I am truly torn over the St. Luke’s master plan. I would like to see the hospital expand in its present location in a conscientious manner. I do not think that I, personally, would be affected by the closure of Jefferson, but I don’t think closing Jefferson is necessary for St. Luke’s to meet its objectives.
A bit of background: I have lived in the St. Luke’s neighborhood since 1982, first renting on 2nd St. a few blocks away. In 1986, we bought our home in Aldape Heights, overlooking St. Luke’s about a mile away. One of the reasons I decided to locate there permanently is the proximity to St. Luke’s, where my primary care provider, a couple of my specialists, as well as the hospital and its ancillary services—labs, radiology, ER, etc.—are within a 15-minute walk or a five-minute bike or car ride.
That said, unless I am headed for the St. Luke’s “campus” itself or south on Broadway, I avoid the Avenue B-Jefferson-Fort-Reserve streets intersection whether walking, cycling or driving. I prefer, for safety, to weave through the Fort Boise recreational complex if headed west or downtown, or through the East End if headed east or southeast. The proposal for a properly designed, modern roundabout at the Fort-Reserve intersection is one aspect of this plan I wholeheartedly endorse.
What troubles me most about St. Luke’s proposal is the high-handed way they have approached it. Apparently their administration and public-affairs folks haven’t heard of strategic development of informed consent. It entails identifying all of the affected stakeholders at early planning stages of a proposed action and involving them deeply enough in the decision process that they have all the information upon which the ultimate decisions are based. While they may not agree with the ultimate outcome, they are much more likely to assent, having been heard and understanding how the various costs and benefits were weighed. Additionally, the stakeholders actually may contribute to a better decision if they are truly heard. St. Luke’s initial “my way or the highway” is a two-way street, as they have learned. It has brought out a sentiment that truly surprised me, with many of my friends and neighbors suggesting that perhaps St. Luke’s should move their expansion to the population center of the Valley: Meridian.
When I saw the footprint of the addition for which Jefferson St. would be vacated, it seemed obvious that a southward expansion by removing or building over the existing parking garage would meet the same horizontal-service-connectivity/continuum-of-care objectives as a northward expansion and would obviate the need for losing two more blocks of public right of way in addition to that already vacated on Bannock and Avenue A.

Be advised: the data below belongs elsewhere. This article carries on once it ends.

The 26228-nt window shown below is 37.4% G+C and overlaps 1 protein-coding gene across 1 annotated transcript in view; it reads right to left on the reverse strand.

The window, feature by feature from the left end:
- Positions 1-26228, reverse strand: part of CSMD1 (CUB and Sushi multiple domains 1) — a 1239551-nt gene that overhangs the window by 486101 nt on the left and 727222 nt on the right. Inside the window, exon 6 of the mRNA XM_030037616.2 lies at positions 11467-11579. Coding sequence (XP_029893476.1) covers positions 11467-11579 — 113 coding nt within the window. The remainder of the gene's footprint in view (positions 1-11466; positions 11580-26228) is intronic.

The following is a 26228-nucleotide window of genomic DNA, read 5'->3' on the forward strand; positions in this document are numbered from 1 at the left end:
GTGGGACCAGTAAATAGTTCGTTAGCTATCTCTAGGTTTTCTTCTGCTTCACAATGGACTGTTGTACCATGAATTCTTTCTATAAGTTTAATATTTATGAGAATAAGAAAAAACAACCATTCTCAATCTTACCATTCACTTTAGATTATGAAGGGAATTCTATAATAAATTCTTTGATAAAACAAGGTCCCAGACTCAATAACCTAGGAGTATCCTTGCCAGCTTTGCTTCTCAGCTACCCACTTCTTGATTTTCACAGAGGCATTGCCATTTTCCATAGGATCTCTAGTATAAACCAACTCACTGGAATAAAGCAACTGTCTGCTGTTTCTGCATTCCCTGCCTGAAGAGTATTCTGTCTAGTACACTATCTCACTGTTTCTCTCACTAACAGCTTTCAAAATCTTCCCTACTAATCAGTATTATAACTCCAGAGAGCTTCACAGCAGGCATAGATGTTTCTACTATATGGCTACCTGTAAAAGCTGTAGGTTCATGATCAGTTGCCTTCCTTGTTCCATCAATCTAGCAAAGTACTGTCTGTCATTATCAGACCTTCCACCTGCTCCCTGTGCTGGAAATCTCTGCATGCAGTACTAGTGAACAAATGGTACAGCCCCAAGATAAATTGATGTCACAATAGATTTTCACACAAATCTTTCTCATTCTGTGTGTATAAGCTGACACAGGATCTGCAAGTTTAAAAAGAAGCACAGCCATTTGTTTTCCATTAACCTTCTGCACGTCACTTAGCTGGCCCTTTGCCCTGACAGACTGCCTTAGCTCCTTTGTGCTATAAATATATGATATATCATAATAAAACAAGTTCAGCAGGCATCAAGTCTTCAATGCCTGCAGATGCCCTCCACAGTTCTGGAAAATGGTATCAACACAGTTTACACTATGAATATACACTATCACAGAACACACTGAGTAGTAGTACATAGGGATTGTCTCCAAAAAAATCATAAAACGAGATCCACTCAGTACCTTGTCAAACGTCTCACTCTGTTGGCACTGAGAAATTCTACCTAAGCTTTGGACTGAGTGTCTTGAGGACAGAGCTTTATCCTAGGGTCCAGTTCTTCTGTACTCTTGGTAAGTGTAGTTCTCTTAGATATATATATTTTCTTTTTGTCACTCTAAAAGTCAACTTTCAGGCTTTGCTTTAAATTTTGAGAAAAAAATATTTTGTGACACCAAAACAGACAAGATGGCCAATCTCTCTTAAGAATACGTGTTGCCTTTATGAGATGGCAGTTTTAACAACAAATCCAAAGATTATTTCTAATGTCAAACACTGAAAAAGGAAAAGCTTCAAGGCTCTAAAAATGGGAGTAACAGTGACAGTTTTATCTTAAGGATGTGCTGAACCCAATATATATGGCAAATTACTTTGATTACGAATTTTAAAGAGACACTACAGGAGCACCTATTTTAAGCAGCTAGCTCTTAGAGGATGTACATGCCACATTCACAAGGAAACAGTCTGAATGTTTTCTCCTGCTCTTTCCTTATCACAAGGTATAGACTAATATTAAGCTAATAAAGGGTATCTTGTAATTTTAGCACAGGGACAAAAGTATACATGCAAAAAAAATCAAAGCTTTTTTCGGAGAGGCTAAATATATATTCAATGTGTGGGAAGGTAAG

The rationale for rejecting the “Expansion South” alternative toward Warms Springs and over Avenue B is misleading, unconvincing and somewhat disingenuous. Objections to the Expansion South alternative stated in the plan documents are attached as an end note.* Almost every objection to expanding southward relates not to the main building expansion but to the (unnecessary) placement of ancillary buildings—the medical office building and the parking garage—to the east, across Ave. B on land much of which St. Luke’s does not own.
Below is an illustration of a southward expansion plan that connects the main expansion to the existing hospital floors and corridors as desired but keeps the new parking garage and medical office building north of Jefferson. Logistically, relegating the parking, central plant, shipping and receiving facilities to the Front/First/Jefferson “island” gets them away from the residential areas yet accessible to thoroughfares and immediately across Jefferson from the hospital building. The new MBO is across Jefferson from the existing medical “plaza,” which also can expand to the west or provide additional parking. These facilities can easily be connected across Jefferson—underground, overhead or both—to the main buildings.
The other objections to a southward expansion stated in the plan relate to location of the main entrance and the emergency department. Here is where another bit of ingenuousness creeps into the objections: Expansion to the south causes redevelopment of the entire front of the existing hospital. Patient and visitor access to front door is problematic. Of course, St. Luke’s preferred, northward expansion envisions just that: redevelopment of the entire front of the hospital by moving it to the northeast corner of the expanded building and closing or converting the existing entrance.